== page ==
The 5-kilometer drainage project has a total cost of P540-million.

The DPWH is targeting to complete installation by October for the reopening of the country’s top destination. — Vincent Arboleda  | UNTV News & Rescue

More COVID-19 wards, ICU rooms at EAMC by end of August — DPWH

Marje Pelayo   •   August 6, 2020

MANILA, Philippines — The Department of Public Works and Highways (DPWH) is working double time to complete the construction of additional wards and intensive care units (ICU) at the East Avenue Medical Center (EAMC) in Quezon City.

“In a meeting, together with our team and its counterpart at the Department of Health (DOH) and the building contractor, I was assured that a system is in place to complete the EAMC facilities the soonest,” Secretary Mark Villar said.

Villar added that the facilities will be able to accommodate additional 250 patients.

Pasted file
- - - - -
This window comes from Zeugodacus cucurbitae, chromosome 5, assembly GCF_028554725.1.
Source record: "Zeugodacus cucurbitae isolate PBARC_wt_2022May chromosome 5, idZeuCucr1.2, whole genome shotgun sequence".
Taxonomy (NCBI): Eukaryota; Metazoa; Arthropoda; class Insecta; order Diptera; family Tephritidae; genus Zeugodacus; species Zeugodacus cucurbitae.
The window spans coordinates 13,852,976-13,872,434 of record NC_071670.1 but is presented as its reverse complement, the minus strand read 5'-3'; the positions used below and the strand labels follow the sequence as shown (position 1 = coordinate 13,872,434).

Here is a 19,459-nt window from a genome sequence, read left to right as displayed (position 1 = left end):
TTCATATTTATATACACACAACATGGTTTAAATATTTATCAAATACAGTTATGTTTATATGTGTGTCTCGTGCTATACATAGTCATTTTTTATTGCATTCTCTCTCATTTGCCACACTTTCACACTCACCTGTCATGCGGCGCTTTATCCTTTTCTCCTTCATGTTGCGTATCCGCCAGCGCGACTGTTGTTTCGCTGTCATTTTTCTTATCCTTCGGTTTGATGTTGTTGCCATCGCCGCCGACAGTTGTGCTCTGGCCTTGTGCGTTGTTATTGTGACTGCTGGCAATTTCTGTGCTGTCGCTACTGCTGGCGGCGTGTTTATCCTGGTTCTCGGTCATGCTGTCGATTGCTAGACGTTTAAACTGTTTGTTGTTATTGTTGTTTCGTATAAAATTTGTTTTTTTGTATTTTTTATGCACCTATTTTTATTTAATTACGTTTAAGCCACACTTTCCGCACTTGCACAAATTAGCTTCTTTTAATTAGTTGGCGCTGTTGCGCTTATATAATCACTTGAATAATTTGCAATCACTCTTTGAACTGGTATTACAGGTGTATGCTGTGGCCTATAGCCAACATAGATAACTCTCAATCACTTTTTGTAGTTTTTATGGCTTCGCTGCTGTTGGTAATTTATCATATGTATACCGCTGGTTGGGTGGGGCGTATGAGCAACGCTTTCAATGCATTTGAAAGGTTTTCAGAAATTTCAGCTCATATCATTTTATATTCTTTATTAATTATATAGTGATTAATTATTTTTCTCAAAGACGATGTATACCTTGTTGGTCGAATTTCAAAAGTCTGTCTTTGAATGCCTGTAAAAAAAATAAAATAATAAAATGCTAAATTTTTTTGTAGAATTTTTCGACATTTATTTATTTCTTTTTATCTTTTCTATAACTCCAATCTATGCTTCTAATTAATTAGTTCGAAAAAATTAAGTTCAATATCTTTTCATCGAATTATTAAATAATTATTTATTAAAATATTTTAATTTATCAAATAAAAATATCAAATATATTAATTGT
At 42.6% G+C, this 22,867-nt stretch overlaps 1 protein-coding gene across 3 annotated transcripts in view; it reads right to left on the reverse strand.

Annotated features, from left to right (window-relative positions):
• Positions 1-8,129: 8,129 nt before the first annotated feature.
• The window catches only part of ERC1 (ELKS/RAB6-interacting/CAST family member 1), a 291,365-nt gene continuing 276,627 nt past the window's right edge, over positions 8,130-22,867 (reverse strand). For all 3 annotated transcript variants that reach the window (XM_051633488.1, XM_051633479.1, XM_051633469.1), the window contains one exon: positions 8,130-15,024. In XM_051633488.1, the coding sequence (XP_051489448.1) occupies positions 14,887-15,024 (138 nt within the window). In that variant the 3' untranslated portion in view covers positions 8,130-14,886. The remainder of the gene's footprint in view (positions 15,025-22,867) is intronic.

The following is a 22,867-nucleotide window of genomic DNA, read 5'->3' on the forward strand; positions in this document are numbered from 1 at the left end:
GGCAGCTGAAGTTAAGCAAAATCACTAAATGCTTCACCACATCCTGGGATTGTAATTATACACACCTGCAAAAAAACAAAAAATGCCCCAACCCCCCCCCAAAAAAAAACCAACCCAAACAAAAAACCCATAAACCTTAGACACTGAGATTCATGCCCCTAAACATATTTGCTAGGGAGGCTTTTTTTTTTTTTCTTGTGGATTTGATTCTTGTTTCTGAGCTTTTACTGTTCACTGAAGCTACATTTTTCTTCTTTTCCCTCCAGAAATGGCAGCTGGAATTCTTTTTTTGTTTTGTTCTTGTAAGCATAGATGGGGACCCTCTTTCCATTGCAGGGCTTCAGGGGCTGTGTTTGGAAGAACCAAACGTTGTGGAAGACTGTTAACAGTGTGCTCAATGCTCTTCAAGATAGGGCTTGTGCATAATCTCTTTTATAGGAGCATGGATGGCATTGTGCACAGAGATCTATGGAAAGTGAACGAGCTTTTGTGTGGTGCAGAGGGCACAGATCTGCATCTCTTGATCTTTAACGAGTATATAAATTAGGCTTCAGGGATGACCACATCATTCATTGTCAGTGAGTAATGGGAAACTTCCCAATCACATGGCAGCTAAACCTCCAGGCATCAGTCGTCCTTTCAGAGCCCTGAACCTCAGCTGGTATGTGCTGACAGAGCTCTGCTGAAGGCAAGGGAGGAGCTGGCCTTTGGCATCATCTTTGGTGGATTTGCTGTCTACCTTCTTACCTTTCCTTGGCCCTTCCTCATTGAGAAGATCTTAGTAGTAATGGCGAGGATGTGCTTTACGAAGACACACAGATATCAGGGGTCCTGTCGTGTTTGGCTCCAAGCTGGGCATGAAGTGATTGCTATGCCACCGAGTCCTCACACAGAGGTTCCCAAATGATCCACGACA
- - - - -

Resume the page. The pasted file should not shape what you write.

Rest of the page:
The DOH tapped the DPWH to help expedite the construction of the facilities at EAMC to increase its bed capacity for coronavirus disease (COVID-19) patients.

The additional wards are expected to be completed by August 17 while the enhancement of the third floor for ICU will be finished on September 15.

DPWH Secretary Mark Villar confirms he has COVID-19

Robie de Guzman   •   July 15, 2020

MANILA, Philippines – Department of Public Works and Highways (DPWH) Secretary Mark Villar on Wednesday confirmed that he contracted the viral disease.

“I regret to announce that today, July 15, I received my test result and it is positive for COVID-19,” Villar said on his Facebook page.

Villar made the announcement a day after was designated as the government’s isolation czar.

His additional task involves putting up more quarantine facilities across the country amid the continued rise in coronavirus infections.

DPWH eyes completion of offsite dormitories for QC medical frontliners by end of June

Robie de Guzman   •   June 22, 2020

MANILA, Philippines – The construction of six cluster dormitories for medical frontline workers in Quezon City is expected to be completed by the end of June, the Department of Public Works and Highways (DPWH) said.